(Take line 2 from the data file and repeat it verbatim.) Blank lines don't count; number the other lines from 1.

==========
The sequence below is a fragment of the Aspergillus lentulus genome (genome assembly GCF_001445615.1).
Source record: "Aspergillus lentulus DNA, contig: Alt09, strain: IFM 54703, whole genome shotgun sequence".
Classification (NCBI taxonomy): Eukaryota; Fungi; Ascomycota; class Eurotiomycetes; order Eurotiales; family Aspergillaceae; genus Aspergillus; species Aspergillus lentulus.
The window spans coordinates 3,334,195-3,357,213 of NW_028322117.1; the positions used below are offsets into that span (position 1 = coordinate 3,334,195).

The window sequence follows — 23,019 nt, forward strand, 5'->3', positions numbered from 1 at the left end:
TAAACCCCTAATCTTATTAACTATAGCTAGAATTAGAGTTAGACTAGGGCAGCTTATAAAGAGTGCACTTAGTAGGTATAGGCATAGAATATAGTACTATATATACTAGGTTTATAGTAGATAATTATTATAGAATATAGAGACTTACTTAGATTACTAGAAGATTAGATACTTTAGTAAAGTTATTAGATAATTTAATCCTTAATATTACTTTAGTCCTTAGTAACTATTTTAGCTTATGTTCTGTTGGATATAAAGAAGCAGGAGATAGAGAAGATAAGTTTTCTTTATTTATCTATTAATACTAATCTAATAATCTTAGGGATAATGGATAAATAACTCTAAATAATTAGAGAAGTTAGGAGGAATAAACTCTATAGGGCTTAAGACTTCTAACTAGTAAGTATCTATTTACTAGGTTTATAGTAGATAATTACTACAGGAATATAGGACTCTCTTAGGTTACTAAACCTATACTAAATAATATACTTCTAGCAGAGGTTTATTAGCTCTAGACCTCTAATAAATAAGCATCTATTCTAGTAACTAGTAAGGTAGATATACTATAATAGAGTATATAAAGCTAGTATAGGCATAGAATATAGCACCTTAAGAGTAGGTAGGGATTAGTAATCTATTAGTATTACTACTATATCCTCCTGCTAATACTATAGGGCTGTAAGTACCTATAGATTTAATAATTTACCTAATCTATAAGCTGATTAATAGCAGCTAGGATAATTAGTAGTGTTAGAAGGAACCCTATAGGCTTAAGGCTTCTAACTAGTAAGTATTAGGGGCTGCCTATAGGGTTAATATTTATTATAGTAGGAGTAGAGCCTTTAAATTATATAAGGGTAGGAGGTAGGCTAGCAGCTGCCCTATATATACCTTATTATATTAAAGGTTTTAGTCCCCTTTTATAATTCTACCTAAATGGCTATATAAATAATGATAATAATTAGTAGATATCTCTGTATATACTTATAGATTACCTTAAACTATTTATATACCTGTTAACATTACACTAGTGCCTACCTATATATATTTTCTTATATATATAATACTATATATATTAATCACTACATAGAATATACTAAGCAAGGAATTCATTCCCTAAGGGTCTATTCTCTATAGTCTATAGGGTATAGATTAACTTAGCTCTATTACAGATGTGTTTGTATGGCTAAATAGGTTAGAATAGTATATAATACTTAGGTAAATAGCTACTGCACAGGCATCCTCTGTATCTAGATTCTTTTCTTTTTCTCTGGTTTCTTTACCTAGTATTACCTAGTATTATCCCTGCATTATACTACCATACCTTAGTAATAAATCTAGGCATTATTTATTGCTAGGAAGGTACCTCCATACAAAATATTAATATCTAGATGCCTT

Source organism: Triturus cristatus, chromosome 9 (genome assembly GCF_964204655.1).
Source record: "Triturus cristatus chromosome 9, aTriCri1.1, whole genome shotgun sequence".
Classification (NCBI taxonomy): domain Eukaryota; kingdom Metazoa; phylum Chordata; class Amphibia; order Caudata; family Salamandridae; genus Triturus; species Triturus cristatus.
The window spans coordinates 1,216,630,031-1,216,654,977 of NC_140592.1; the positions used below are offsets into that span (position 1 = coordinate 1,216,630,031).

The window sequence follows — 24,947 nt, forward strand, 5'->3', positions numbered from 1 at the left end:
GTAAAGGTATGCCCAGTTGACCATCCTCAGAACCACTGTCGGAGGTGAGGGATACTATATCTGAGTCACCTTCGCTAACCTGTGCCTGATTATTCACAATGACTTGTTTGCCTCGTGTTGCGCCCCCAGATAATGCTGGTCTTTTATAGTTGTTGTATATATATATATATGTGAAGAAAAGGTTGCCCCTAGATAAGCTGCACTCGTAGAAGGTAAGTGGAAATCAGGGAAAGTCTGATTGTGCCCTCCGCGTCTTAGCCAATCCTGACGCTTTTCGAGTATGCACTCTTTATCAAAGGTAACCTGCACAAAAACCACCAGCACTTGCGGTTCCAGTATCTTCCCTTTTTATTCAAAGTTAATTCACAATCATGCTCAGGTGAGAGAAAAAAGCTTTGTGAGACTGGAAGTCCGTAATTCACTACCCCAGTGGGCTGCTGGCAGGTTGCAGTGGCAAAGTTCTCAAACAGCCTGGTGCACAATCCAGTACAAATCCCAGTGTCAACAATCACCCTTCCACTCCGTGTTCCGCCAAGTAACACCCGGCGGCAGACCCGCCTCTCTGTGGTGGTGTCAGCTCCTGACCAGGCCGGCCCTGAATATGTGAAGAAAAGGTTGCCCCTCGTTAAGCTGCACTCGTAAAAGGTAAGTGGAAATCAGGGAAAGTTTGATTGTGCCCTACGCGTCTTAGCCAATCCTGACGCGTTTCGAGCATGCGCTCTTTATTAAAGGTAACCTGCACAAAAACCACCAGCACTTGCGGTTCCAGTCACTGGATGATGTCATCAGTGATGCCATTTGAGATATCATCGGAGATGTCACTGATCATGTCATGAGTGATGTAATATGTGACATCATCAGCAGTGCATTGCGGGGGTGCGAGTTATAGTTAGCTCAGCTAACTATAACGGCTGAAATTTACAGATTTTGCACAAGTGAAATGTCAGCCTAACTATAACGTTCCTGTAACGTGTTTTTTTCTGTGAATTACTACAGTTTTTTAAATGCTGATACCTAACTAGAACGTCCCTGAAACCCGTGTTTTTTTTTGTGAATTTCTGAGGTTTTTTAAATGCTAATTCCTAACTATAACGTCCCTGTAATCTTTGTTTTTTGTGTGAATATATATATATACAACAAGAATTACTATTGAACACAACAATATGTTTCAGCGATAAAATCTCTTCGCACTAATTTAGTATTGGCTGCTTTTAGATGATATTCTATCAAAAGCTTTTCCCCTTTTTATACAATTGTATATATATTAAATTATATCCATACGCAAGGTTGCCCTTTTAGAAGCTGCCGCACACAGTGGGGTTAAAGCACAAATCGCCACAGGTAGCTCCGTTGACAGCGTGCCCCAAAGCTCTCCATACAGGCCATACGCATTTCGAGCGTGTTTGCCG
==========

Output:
Source record: "Aspergillus lentulus DNA, contig: Alt09, strain: IFM 54703, whole genome shotgun sequence".